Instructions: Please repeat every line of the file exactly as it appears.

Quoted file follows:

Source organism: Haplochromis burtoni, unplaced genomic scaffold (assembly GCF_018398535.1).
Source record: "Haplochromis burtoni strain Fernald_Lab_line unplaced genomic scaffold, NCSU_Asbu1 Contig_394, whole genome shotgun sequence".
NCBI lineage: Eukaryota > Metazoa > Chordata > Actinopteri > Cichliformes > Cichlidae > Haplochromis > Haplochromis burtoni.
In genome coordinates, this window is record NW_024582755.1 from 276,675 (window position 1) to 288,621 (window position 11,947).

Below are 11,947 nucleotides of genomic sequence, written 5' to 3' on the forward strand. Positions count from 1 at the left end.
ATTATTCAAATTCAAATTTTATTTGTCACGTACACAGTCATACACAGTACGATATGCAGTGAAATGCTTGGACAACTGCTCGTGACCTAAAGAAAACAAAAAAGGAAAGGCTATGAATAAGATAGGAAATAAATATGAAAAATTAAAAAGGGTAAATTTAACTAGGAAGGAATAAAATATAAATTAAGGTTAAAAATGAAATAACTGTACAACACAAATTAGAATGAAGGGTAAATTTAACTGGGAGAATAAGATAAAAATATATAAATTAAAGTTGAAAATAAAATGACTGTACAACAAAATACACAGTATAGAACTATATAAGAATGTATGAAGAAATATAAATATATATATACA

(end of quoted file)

Source organism: Haplochromis burtoni, unplaced genomic scaffold (assembly GCF_018398535.1).
Source record: "Haplochromis burtoni strain Fernald_Lab_line unplaced genomic scaffold, NCSU_Asbu1 Contig_394, whole genome shotgun sequence".
NCBI lineage: Eukaryota > Metazoa > Chordata > Actinopteri > Cichliformes > Cichlidae > Haplochromis > Haplochromis burtoni.
In genome coordinates, this window is record NW_024582755.1 from 276,675 (window position 1) to 288,621 (window position 11,947).

Below are 11,947 nucleotides of genomic sequence, written 5' to 3' on the forward strand. Positions count from 1 at the left end.
ATTATTCAAATTCAAATTTTATTTGTCACGTACACAGTCATACACAGTACGATATGCAGTGAAATGCTTGGACAACTGCTCGTGACCTAAAGAAAACAAAAAAGGAAAGGCTATGAATAAGATAGGAAATAAATATGAAAAATTAAAAAGGGTAAATTTAACTAGGAAGGAATAAAATATAAATTAAGGTTAAAAATGAAATAACTGTACAACACAAATTAGAATGAAGGGTAAATTTAACTGGGAGAATAAGATAAAAATATATAAATTAAAGTTGAAAATAAAATGACTGTACAACAAAATACACAGTATAGAACTATATAAGAATGTATGAAGAAATATAAATATATATATACA